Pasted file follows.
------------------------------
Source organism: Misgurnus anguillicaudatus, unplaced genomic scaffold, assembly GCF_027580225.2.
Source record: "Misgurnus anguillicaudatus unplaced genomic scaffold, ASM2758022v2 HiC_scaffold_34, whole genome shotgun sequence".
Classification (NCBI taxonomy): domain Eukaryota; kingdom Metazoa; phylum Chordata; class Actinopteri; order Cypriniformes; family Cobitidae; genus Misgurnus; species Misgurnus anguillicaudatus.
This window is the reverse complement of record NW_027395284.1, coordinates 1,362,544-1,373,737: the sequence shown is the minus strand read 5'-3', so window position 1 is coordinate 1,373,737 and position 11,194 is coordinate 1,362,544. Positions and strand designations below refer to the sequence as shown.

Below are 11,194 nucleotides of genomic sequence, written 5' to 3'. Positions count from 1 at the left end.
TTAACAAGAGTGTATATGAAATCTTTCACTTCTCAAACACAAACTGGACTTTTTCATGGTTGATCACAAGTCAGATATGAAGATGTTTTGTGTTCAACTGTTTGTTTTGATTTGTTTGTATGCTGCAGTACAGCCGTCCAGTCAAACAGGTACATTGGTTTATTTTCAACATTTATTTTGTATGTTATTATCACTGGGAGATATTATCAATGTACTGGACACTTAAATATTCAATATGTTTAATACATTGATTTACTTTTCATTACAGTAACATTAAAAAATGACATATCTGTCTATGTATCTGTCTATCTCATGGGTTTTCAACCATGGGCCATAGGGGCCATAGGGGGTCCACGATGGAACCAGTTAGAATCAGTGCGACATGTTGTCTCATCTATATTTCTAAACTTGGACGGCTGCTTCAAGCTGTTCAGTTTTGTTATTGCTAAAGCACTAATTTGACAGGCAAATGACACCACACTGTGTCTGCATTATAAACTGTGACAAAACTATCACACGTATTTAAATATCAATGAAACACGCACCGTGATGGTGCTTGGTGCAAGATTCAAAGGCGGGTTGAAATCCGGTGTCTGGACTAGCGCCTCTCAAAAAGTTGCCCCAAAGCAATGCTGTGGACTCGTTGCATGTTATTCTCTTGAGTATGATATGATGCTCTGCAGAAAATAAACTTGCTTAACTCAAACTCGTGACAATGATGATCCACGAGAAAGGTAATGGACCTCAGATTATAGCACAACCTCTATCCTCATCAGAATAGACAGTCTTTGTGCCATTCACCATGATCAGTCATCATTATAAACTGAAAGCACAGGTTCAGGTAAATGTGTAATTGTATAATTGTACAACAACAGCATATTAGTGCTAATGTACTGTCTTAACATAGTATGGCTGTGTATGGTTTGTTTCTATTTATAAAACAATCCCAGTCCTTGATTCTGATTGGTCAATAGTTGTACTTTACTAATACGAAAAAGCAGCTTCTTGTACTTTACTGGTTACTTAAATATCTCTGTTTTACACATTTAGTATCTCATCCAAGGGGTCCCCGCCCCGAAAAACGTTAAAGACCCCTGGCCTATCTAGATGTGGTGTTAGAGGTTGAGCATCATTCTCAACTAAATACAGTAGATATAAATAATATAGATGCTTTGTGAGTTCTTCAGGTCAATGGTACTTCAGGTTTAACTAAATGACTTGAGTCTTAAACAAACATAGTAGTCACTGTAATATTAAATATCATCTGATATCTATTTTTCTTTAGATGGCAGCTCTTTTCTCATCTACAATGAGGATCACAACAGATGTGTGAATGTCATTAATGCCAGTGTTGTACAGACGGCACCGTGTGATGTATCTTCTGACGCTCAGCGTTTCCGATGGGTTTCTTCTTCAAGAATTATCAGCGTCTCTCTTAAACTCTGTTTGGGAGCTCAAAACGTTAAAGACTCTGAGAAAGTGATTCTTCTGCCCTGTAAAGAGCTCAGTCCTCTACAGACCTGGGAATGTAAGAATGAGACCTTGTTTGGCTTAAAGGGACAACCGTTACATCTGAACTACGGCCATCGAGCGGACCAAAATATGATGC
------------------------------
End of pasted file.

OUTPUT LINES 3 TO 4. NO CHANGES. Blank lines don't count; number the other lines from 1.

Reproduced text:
Classification (NCBI taxonomy): domain Eukaryota; kingdom Metazoa; phylum Chordata; class Actinopteri; order Cypriniformes; family Cobitidae; genus Misgurnus; species Misgurnus anguillicaudatus.
This window is the reverse complement of record NW_027395284.1, coordinates 1,362,544-1,373,737: the sequence shown is the minus strand read 5'-3', so window position 1 is coordinate 1,373,737 and position 11,194 is coordinate 1,362,544. Positions and strand designations below refer to the sequence as shown.